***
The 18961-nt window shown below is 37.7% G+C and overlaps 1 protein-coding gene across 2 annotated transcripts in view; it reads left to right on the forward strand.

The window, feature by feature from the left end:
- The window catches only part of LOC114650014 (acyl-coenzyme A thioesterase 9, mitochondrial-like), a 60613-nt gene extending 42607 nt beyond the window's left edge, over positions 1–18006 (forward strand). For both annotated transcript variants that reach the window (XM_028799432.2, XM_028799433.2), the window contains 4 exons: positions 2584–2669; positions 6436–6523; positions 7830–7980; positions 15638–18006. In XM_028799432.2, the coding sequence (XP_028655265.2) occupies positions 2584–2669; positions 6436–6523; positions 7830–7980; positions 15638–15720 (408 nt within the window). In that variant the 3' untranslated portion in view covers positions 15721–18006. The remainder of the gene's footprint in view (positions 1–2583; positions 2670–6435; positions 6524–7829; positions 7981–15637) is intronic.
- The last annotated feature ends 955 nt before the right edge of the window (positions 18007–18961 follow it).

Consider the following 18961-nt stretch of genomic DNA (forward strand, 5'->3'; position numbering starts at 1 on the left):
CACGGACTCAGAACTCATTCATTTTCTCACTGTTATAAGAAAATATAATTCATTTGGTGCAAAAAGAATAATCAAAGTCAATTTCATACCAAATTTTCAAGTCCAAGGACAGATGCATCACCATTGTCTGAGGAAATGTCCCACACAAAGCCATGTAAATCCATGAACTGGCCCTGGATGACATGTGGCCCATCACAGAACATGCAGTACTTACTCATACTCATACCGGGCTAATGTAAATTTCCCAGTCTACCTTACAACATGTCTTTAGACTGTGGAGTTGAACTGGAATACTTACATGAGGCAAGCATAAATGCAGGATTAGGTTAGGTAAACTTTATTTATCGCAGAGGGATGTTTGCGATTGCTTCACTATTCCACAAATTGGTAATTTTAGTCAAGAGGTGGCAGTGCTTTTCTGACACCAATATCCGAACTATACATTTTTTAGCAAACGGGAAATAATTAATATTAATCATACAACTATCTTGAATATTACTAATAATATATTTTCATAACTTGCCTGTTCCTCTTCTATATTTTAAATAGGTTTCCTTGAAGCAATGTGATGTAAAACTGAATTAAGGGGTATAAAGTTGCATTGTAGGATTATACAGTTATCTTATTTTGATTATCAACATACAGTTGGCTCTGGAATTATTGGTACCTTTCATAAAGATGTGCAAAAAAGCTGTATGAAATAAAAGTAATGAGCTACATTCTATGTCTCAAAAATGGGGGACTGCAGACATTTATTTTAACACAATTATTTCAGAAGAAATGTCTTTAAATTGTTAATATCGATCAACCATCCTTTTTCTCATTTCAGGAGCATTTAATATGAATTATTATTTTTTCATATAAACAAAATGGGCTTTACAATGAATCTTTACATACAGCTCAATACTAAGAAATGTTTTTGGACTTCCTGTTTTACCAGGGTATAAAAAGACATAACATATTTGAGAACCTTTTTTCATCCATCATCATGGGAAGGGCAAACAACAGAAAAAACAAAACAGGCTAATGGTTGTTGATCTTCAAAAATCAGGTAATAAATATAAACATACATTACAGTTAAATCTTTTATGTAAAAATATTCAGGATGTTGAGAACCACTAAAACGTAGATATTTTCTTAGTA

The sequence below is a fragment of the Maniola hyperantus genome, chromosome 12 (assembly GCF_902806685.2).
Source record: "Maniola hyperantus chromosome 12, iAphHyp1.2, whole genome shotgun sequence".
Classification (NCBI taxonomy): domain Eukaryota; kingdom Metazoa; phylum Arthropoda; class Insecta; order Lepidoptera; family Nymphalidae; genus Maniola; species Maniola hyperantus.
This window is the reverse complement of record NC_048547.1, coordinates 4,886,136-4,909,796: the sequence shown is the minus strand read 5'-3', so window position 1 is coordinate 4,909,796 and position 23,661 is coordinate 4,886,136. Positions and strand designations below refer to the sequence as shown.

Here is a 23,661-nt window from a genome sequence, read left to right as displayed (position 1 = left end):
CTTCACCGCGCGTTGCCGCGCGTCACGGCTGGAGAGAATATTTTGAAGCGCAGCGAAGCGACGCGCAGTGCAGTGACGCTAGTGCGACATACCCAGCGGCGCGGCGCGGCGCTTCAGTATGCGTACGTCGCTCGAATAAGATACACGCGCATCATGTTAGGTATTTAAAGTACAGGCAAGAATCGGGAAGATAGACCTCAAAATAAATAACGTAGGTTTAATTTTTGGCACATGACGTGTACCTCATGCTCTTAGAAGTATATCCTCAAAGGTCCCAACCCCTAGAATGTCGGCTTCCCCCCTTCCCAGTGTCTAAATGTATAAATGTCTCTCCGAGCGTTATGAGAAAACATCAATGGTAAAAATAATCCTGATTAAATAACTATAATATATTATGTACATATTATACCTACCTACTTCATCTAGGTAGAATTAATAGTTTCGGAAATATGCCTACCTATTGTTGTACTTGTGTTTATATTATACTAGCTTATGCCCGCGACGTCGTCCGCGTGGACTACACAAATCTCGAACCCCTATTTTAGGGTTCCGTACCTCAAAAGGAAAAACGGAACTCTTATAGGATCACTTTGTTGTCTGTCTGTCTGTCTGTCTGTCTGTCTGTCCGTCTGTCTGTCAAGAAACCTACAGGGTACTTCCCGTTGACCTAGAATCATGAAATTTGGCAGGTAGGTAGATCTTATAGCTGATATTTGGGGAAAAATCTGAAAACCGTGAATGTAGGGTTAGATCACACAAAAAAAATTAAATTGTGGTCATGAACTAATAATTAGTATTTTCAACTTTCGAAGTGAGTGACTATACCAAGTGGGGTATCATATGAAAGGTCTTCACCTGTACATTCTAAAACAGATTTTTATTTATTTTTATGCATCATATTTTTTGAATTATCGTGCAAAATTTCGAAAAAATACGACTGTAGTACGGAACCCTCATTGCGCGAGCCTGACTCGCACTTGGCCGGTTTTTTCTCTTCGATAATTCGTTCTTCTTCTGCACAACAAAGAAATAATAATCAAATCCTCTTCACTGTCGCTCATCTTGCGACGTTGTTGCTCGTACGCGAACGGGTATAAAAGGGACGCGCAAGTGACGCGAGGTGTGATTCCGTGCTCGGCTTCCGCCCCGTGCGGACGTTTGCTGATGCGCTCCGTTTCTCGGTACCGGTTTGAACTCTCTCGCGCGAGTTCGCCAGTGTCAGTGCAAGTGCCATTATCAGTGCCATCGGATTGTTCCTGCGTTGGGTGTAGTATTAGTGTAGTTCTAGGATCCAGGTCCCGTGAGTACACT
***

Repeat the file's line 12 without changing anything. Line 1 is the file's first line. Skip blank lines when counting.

CTTCACCGCGCGTTGCCGCGCGTCACGGCTGGAGAGAATATTTTGAAGCGCAGCGAAGCGACGCGCAGTGCAGTGACGCTAGTGCGACATACCCAGCGGCGCGGCGCGGCGCTTCAGTATGCGTACGTCGCTCGAATAAGATACACGCGCATCATGTTAGGTATTTAAAGTACAGGCAAGAATCGGGAAGATAGACCTCAAAATAAATAACGTAGGTTTAATTTTTGGCACATGACGTGTACCTCATGCTCTTAGAAGTATATCCTCAAAGGTCCCAACCCCTAGAATGTCGGCTTCCCCCCTTCCCAGTGTCTAAATGTATAAATGTCTCTCCGAGCGTTATGAGAAAACATCAATGGTAAAAATAATCCTGATTAAATAACTATAATATATTATGTACATATTATACCTACCTACTTCATCTAGGTAGAATTAATAGTTTCGGAAATATGCCTACCTATTGTTGTACTTGTGTTTATATTATACTAGCTTATGCCCGCGACGTCGTCCGCGTGGACTACACAAATCTCGAACCCCTATTTTAGGGTTCCGTACCTCAAAAGGAAAAACGGAACTCTTATAGGATCACTTTGTTGTCTGTCTGTCTGTCTGTCTGTCTGTCTGTCCGTCTGTCTGTCAAGAAACCTACAGGGTACTTCCCGTTGACCTAGAATCATGAAATTTGGCAGGTAGGTAGATCTTATAGCTGATATTTGGGGAAAAATCTGAAAACCGTGAATGTAGGGTTAGATCACACAAAAAAAATTAAATTGTGGTCATGAACTAATAATTAGTATTTTCAACTTTCGAAGTGAGTGACTATACCAAGTGGGGTATCATATGAAAGGTCTTCACCTGTACATTCTAAAACAGATTTTTATTTATTTTTATGCATCATATTTTTTGAATTATCGTGCAAAATTTCGAAAAAATACGACTGTAGTACGGAACCCTCATTGCGCGAGCCTGACTCGCACTTGGCCGGTTTTTTCTCTTCGATAATTCGTTCTTCTTCTGCACAACAAAGAAATAATAATCAAATCCTCTTCACTGTCGCTCATCTTGCGACGTTGTTGCTCGTACGCGAACGGGTATAAAAGGGACGCGCAAGTGACGCGAGGTGTGATTCCGTGCTCGGCTTCCGCCCCGTGCGGACGTTTGCTGATGCGCTCCGTTTCTCGGTACCGGTTTGAACTCTCTCGCGCGAGTTCGCCAGTGTCAGTGCAAGTGCCATTATCAGTGCCATCGGATTGTTCCTGCGTTGGGTGTAGTATTAGTGTAGTTCTAGGATCCAGGTCCCGTGAGTACACT